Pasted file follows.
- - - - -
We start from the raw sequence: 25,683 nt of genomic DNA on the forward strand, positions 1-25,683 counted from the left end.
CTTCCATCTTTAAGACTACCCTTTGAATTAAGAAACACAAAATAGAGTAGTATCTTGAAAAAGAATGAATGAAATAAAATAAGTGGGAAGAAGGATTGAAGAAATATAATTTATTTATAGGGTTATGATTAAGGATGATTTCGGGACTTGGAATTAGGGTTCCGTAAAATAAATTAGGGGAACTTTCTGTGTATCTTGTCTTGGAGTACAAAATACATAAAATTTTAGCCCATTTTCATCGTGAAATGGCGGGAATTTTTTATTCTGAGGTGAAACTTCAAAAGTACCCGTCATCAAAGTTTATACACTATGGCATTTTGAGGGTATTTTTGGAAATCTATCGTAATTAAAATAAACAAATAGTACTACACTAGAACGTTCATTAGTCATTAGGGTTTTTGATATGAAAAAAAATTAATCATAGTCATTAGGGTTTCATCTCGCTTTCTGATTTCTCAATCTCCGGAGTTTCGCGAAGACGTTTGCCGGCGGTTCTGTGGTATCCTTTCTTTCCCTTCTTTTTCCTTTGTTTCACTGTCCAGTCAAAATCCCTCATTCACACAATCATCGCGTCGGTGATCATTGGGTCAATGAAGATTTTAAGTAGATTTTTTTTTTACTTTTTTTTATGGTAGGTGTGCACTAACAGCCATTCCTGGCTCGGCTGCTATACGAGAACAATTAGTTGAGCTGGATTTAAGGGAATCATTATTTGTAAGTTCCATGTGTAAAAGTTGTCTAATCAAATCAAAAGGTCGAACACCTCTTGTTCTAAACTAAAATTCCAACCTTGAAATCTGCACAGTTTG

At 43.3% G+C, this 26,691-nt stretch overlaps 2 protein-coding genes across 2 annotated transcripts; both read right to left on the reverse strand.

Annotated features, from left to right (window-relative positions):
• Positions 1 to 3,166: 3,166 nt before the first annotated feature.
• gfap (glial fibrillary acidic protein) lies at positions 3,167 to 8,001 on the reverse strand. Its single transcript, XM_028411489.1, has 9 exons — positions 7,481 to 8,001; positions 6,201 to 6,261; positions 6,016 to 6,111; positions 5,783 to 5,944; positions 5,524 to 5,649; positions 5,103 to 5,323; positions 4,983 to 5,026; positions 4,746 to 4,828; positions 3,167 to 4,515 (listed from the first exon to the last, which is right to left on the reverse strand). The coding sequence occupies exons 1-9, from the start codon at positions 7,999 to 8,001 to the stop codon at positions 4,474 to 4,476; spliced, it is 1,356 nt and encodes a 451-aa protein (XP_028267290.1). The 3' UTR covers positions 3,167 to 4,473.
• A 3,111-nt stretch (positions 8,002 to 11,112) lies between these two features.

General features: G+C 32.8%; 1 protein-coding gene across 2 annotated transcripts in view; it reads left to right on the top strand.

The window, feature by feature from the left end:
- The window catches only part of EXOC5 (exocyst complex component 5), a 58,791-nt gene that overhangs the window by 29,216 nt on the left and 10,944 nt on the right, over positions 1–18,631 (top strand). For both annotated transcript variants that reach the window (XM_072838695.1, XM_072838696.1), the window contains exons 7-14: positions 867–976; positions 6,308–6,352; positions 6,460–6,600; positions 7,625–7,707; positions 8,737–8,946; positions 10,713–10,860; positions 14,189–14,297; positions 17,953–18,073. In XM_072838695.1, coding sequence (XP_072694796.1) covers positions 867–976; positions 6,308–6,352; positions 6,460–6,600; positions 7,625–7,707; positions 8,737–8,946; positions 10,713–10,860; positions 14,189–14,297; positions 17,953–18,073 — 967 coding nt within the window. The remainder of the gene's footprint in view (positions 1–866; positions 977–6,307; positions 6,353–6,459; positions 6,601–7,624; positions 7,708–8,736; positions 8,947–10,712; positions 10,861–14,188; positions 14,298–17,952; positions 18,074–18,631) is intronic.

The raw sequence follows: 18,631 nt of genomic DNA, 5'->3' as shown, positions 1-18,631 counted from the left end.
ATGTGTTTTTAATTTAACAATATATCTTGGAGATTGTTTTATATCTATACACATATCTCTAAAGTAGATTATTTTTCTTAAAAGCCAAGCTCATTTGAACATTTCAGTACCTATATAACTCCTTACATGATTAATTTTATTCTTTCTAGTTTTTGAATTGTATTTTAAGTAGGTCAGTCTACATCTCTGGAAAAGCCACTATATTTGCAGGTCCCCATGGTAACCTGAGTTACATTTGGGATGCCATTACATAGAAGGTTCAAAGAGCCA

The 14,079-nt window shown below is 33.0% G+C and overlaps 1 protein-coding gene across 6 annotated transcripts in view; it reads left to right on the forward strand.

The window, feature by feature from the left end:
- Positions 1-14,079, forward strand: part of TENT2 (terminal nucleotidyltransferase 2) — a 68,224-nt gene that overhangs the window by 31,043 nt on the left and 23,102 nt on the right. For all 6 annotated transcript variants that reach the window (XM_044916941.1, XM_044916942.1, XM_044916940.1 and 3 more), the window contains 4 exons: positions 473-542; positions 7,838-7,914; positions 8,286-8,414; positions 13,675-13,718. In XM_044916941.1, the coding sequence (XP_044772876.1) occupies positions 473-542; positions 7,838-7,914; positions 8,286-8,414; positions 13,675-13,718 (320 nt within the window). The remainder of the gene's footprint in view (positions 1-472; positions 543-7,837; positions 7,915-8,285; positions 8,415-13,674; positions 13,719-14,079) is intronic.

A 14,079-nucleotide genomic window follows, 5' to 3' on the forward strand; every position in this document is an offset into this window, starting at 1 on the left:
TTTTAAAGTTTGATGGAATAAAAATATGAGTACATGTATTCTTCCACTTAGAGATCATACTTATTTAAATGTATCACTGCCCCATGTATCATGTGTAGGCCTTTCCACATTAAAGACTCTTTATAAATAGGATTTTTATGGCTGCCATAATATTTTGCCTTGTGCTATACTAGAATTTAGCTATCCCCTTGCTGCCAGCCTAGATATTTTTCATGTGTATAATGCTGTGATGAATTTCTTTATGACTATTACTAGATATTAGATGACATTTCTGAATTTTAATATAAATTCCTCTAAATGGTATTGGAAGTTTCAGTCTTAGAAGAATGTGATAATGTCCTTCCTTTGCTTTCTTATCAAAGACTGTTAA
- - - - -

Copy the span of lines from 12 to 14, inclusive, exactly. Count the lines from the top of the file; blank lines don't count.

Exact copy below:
ATGTGTTTTTAATTTAACAATATATCTTGGAGATTGTTTTATATCTATACACATATCTCTAAAGTAGATTATTTTTCTTAAAAGCCAAGCTCATTTGAACATTTCAGTACCTATATAACTCCTTACATGATTAATTTTATTCTTTCTAGTTTTTGAATTGTATTTTAAGTAGGTCAGTCTACATCTCTGGAAAAGCCACTATATTTGCAGGTCCCCATGGTAACCTGAGTTACATTTGGGATGCCATTACATAGAAGGTTCAAAGAGCCA

The 14,079-nt window shown below is 33.0% G+C and overlaps 1 protein-coding gene across 6 annotated transcripts in view; it reads left to right on the forward strand.

The window, feature by feature from the left end: